20 June 1945
Roelof Vermeulen, head of the Acoustics Department at Philips Research Laboratories: “The fact that we consider radio receivers, phonograph players and sound film projectors as musical instruments is essential for our vision on the future of music […]”.
December 1952 – September 1958
Incidental productions of (radiophonic) works with electronics at Nederlandse Radio Unie (NRU).
Temporary studio for electronic music at Philips Research Laboratories (in Room 306).
Walter Maas establishes the Contactorgaan Elektronische Muziek (CEM).
Temporary studio for electronic music at Philips Research Laboratories (in the demonstration hall).
Studio for electronic music education at Technische Hogeschool (TH) Delft.
September 1957 – April 1958
Edgard Varèse works on Le poème électronique in a temporary studio for electronic music at Philips’ Electroacoustics Division (ELA).
October 1957 – October 1960
Studio for electronic music at Philips Research Laboratories (in Room 306).
May 1958 – October 1958
Le poème électronique performed in the Philips Pavilion at the Brussels World’s Fair.
The studio for electronic music at Philips Research Laboratories is transferred to Rijks Universiteit Utrecht (RUU) and is now called Studio voor Elektronische Muziek (STEM).
Studio at TH Delft closes.
Studio fot electronic music education at CEM in Bilthoven.
Dick Raaijmakers leaves STEM.
First edition of the course for electronic music taught by Gottfried Michael Koenig and Jaap Vink starts at CEM in Bilthoven.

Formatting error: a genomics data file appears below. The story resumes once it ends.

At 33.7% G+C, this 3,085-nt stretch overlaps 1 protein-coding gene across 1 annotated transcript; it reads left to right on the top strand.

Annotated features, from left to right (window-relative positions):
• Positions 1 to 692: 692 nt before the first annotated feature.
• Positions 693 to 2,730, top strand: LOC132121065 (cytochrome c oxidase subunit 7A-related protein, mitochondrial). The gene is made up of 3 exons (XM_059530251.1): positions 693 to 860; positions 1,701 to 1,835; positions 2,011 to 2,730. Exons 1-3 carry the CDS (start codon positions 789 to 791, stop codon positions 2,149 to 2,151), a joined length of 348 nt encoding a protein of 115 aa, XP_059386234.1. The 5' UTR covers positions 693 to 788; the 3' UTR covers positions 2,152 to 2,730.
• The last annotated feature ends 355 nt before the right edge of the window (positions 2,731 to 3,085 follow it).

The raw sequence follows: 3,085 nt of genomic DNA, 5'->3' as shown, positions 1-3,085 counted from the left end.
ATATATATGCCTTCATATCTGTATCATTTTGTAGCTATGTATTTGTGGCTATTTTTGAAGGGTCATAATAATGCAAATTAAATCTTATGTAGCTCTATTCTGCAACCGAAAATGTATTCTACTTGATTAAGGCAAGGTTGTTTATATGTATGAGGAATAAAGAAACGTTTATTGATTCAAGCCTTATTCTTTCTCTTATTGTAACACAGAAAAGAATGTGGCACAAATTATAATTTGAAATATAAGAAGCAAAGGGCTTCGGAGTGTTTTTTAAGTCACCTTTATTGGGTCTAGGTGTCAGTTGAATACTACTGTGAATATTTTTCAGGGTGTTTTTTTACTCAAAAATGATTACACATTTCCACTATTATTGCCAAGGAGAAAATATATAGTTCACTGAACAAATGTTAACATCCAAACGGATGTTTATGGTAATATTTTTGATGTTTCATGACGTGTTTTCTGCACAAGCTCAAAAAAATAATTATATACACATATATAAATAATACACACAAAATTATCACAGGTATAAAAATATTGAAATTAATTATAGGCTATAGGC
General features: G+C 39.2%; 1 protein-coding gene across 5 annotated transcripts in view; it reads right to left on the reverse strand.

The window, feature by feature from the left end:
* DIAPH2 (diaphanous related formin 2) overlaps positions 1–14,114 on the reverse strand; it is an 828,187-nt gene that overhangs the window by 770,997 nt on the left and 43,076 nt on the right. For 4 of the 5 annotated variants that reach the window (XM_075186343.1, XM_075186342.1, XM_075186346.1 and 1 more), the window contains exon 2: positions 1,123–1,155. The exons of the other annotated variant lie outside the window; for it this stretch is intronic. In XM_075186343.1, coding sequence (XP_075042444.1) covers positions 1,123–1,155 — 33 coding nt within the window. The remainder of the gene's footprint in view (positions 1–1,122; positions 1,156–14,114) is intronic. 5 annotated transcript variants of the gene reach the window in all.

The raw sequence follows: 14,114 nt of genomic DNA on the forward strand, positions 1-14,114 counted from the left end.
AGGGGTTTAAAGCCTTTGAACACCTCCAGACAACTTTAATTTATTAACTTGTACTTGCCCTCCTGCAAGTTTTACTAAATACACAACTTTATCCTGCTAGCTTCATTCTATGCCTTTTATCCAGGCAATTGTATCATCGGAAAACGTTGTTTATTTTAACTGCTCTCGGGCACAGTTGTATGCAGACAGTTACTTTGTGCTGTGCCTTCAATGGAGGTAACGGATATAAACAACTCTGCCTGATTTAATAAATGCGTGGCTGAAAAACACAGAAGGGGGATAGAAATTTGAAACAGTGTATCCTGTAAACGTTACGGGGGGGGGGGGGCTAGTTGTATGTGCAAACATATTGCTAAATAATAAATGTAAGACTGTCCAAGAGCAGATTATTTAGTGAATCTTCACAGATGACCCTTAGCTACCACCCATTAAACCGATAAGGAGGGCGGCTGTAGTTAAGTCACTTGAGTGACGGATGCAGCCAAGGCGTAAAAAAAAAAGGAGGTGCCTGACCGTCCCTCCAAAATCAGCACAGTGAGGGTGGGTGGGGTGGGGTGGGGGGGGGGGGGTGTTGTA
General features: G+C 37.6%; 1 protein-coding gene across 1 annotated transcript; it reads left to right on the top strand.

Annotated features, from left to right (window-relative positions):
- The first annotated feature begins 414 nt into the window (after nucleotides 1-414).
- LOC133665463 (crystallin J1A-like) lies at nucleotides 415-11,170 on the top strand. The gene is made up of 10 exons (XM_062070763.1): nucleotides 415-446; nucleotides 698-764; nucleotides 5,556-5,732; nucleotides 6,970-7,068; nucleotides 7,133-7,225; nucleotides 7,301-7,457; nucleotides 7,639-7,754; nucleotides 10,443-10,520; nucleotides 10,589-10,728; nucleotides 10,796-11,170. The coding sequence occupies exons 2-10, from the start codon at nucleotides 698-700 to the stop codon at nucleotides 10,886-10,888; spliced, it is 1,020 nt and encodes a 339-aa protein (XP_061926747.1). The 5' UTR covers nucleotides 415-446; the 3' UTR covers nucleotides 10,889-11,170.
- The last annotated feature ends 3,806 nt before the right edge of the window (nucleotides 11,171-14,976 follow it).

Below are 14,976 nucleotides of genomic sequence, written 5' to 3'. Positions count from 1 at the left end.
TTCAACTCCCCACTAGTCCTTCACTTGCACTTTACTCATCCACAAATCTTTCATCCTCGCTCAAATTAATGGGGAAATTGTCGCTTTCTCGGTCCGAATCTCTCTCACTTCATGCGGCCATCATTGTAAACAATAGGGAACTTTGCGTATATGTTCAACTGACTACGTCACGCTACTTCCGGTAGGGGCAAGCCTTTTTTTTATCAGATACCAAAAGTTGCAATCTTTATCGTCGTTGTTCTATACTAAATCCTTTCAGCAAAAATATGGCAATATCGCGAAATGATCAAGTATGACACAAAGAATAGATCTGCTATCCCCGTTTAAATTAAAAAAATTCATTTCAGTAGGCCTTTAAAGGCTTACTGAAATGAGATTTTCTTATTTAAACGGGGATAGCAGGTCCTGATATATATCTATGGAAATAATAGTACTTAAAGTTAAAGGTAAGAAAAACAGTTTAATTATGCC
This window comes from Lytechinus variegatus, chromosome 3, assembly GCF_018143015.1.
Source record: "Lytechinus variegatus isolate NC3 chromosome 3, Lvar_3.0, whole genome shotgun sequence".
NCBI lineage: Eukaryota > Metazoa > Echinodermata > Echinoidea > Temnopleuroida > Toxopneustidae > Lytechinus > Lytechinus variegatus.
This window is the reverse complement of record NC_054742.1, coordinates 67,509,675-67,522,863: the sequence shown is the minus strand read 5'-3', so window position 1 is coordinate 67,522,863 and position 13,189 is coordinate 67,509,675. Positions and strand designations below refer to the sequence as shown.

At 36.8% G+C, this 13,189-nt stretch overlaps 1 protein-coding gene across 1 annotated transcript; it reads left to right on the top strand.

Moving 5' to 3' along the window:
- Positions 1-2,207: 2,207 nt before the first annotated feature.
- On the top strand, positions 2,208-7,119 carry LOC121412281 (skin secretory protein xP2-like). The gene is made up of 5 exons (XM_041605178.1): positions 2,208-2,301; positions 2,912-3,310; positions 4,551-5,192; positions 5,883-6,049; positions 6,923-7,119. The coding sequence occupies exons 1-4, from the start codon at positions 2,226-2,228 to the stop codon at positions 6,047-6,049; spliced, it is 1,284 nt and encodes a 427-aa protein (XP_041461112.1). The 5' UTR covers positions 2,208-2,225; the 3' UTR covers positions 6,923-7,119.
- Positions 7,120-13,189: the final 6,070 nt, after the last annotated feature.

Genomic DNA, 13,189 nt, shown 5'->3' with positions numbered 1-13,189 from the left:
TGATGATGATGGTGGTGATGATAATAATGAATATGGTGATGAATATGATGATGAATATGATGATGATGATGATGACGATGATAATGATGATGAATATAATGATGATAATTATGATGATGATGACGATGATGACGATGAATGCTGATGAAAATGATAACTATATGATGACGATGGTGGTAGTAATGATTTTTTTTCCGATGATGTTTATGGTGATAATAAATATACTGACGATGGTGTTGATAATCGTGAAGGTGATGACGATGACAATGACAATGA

Roelof Vermeulen hands over STEM’s leadership to Henk Badings.
Jan Boerman and Dick Raaijmakers establish their first private studio for electronic music in The Hague’s Daendelsstraat.
First reconstruction of the studio at STEM in Utrecht completed.
Jan Boerman and Dick Raaijmakers establish their second private studio for electronic music in The Hague’s Zuilingstraat.
Gottfried Michael Koenig installed as Artistic Director at STEM in Utrecht.
Official opening of the studio for electronic music at the Royal Conservatoire in The Hague.
STEM in Utrecht is renamed “Institute of Sonology”, start of the first one-year course in Sonology, second reconstruction of the studios completed.
DEC PDP-15 computer operational at the Institute of Sonology.
The Institute of Sonology moves to the Royal Conservatoire in The Hague. Gottfried Michale Koenig retires, Stan Tempelaars becomes the new head.
The Royal Conservatoire hosts the 12th International Computer Music Conference (ICMC).
A four-year bachelor’s degree programme in Sonology starts.
Opening of the new Sonology studios at the Royal Conservatoire.
Konrad Boehmer becomes the new head of Sonology.
Beginning of the Master of Music in Sonology degree programme.
Konrad Boehmer retires, Kees Tazelaar becomes the new head of Sonology.
Partnership agreement between the Institute of Sonology and the Groupe de Recherches Musicales (GRM) in Paris.
Beginning of the Instruments & Interfaces master’s programme with STEIM.
Sonology organizes the symposium Géométrie spatiale around the electroacoustic works of Iannis Xenakis.
Sonology organizes the symposium Composing Spaces: Spatial Music from Gabrieli to the 21st Century.
Beginning of the Audio Communication & Sonology double degree master’s programme with Technische Universität Berlin.
Sonology organizes the symposium 50 Years of Electroacoustic and Computer Music Education.
Trevor Wishart is the first Konrad Boehmer Visiting Professor at Sonology.
Sonology organizes the symposium Historically Informed Performance Practice of Electroacoustic Music.
Sonology and ACPA organize the symposium Transformations of the Audible.
The Royal Conservatoire will move to a new building in The Hague’s city centre.